Written PostRe-Reading Grant Morrison’s Batman Epic — Part One

Re-Reading Grant Morrison’s Batman Epic — Part One

After completing my big project of catching up on Geoff Johns’ Green Lantern saga, I decide to dive back into another DC Comics epic: Grant Morrison’s long run on Batman.  Mr. Morrison took over the Batman title back in 2006, and he’s been spinning a long, complex Batman yarn on and off ever since.  (His story appears to be in its final stages in the pages of Batman Inc.).   Unlike Green Lantern, I followed this story as it was published, and have re-read many of the individual issues ever since, but I always felt this story would be best enjoyed when read all together, as a whole.  It’s been… well, interesting, to say the least!

Batman # 655-658 — This first four-part story, illustrated by Andy Kubert, starts things off strong.  Mr. Morrison is one of the best writers out there at writing a dynamite first issue, and his first Batman story is no exception.  Issue #655 kicks things off with all kinds of crazy moments, starting with Commissioner Gordon getting poisoned by the Joker and thrown off of the roof of the Gotham Police HQ, and then Batman shooting the Joker right in the head.  Oh yeah, and then Mr. Morrison finally brings the seminal but usually ignored 1987 graphic novel Son of the Demon, by Mike W. Barr and Jerry Bingham, into continuity by reintroducing the son Bruce Wayne fathered with Talia, the daughter of the crime-lord Ra’s al Ghul.

Its a really strong opening, and the issues that follow are also very entertaining.  There’s all sorts of madcap craziness with Talia’s army of man-bat ninjas, and a bravura sequence in issue #656 in which Batman fights the man-bats in the middle of a modern pop-art gallery.  There are lots of Roy Lichtenstein-style paintings drawn into the backgrounds of the panels, and the old-style comic-booky captains and thought balloons drawn into those paintings in the background serve as a funny running commentary to the main story being played out in the foreground.  It’s a very clever piece of work.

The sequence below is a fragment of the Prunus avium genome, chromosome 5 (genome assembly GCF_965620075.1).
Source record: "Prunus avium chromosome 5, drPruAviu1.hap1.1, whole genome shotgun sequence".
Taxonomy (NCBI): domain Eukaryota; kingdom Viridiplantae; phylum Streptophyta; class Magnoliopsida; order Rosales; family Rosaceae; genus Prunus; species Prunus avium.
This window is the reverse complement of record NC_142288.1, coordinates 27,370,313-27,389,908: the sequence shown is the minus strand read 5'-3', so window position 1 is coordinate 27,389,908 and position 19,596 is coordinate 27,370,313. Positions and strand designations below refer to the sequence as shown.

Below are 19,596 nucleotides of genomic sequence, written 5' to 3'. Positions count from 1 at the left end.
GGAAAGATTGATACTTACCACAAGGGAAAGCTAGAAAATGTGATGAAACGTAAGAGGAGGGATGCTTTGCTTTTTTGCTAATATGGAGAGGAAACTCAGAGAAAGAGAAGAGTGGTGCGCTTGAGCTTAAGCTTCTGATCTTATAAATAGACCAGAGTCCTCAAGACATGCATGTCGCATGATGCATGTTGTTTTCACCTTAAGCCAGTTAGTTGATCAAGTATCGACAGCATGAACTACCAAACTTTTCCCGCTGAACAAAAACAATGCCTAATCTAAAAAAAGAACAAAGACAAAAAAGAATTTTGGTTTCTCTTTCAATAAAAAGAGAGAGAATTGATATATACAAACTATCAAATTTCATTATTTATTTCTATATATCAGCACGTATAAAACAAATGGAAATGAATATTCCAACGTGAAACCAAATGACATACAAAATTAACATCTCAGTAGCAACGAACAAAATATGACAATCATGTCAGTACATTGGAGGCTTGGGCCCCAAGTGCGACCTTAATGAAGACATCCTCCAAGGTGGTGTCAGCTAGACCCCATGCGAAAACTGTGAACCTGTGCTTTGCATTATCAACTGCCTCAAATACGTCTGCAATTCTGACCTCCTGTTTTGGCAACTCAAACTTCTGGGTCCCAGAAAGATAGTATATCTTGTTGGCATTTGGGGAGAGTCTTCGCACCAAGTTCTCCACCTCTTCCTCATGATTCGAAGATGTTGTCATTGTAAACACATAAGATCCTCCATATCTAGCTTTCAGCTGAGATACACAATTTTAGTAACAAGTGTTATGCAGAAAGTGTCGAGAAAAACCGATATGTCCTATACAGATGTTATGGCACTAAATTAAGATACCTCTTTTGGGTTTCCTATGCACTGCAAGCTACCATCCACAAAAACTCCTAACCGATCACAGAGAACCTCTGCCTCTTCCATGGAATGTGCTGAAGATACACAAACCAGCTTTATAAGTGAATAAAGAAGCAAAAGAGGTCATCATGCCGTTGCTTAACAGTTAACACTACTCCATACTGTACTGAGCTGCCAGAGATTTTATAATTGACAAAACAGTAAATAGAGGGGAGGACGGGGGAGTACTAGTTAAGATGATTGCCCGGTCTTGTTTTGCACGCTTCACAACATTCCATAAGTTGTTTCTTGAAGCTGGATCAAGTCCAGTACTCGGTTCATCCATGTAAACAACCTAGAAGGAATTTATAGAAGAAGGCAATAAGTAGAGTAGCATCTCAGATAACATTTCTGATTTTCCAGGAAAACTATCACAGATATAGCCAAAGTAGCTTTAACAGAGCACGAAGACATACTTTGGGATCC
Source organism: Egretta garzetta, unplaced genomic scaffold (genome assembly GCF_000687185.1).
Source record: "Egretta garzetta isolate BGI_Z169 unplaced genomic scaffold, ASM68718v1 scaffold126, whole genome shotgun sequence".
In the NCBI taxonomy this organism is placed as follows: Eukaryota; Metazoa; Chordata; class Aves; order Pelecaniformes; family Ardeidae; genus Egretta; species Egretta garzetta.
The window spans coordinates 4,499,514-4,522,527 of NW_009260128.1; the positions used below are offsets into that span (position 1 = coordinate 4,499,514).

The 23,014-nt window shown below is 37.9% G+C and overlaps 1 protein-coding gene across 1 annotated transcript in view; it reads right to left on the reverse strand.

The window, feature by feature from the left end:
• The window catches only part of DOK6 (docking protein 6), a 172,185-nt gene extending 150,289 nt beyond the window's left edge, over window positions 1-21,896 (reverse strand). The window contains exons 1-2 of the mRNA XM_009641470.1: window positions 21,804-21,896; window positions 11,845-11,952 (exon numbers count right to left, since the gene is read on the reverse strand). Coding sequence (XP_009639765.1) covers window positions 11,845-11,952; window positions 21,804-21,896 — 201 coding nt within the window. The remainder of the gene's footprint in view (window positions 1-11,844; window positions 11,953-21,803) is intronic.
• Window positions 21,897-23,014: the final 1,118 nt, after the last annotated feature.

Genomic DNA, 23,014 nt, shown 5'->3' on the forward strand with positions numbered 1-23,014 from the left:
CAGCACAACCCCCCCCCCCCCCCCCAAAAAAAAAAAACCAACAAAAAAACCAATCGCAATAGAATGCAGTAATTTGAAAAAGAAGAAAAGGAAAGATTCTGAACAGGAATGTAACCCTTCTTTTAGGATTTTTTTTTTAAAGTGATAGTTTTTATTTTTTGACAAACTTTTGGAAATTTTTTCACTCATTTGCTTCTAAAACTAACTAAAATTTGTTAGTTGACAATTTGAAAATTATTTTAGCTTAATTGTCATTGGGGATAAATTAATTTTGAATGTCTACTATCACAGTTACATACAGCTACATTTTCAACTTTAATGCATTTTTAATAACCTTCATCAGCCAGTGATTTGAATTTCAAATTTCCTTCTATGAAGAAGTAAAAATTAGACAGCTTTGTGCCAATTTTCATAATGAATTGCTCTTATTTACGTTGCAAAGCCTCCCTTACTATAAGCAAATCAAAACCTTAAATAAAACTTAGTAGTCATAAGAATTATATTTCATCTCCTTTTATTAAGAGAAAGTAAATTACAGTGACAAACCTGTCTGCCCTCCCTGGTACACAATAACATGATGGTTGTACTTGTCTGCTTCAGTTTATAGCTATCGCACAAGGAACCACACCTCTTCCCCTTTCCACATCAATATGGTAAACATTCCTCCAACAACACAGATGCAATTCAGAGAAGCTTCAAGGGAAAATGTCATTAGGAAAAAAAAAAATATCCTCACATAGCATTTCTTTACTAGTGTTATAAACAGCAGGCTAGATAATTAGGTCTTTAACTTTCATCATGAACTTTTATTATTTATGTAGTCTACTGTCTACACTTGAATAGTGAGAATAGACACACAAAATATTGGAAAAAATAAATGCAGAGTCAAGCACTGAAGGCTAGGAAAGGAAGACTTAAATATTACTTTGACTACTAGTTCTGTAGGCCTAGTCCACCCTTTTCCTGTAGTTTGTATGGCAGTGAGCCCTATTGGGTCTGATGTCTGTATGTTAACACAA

The centerpiece of the story is the introduction of Batman’s son, Damian, an arrogant pup who is nevertheless a brutally efficient warrior, having been trained since birth by the League of Assassins.  This is a bold new direction in which to take a Batman story, that’s for sure, and Mr. Morrison makes a nice meal out of it in these early issues.  It’s fun to see how this little terror makes everyone in the Bat-family crazy, particularly Robin (Tim Drake).

But while these issues are very strong, the seeds of problems that will bug me more as Mr. Morrison’s run continues can be seen even here.  Specifically, unneeded confusion in the storytelling.  I have read that first issue, #655, countless times over the years, and I still don’t really understand what the heck happened up there on the roof of police headquarters in those opening pages.  So, the Batman who the Joker beats up wasn’t really Batman, it was someone else?  And that impostor Batman is the one who shoots the Joker?  But what them happens to that impostor Batman?  We seem to see him getting wheeled out in a body bag on page seven.  So how did he die?  And who was he exactly?  And how did the Joker survive a bullet to the face at point blank range?  I don’t know if the fault lies in Mr. Morrison’s story or in Mr. Kubert’s (otherwise very strong) art, but this sequence of events is totally unclear, and starts the whole story off on a note of confusion that I can’t believe was intentional.

Batman #663 — Issues #659-663 were fill-ins (sort of embarrassing, so early in a run), and Mr. Morrison returned with this stand-alone issue, one of the most masterful issues in his run.  This story is told in prose text, with accompanying illustrations by John van Fleet.  This story, “the Clown at Midnight,” focuses on the Joker, and introduces Mr. Morrison’s very clever idea that the Joker’s psychosis allows him to completely reinvent his personality on a regular basis. This is an exceedingly clever way to provide an in-continuity way to explain the many different depictions we have seen of the Joker over the years, from the merry prankster to the stone-cold killer.  In this issue, Mr. Morrison introduces a truly scary new look and personality for the Clown Prince of Crime.  It’s a very successful reinvention of this classic villain, and I love Mr. Morrison’s beautiful prose text in this issue.  This is a classic.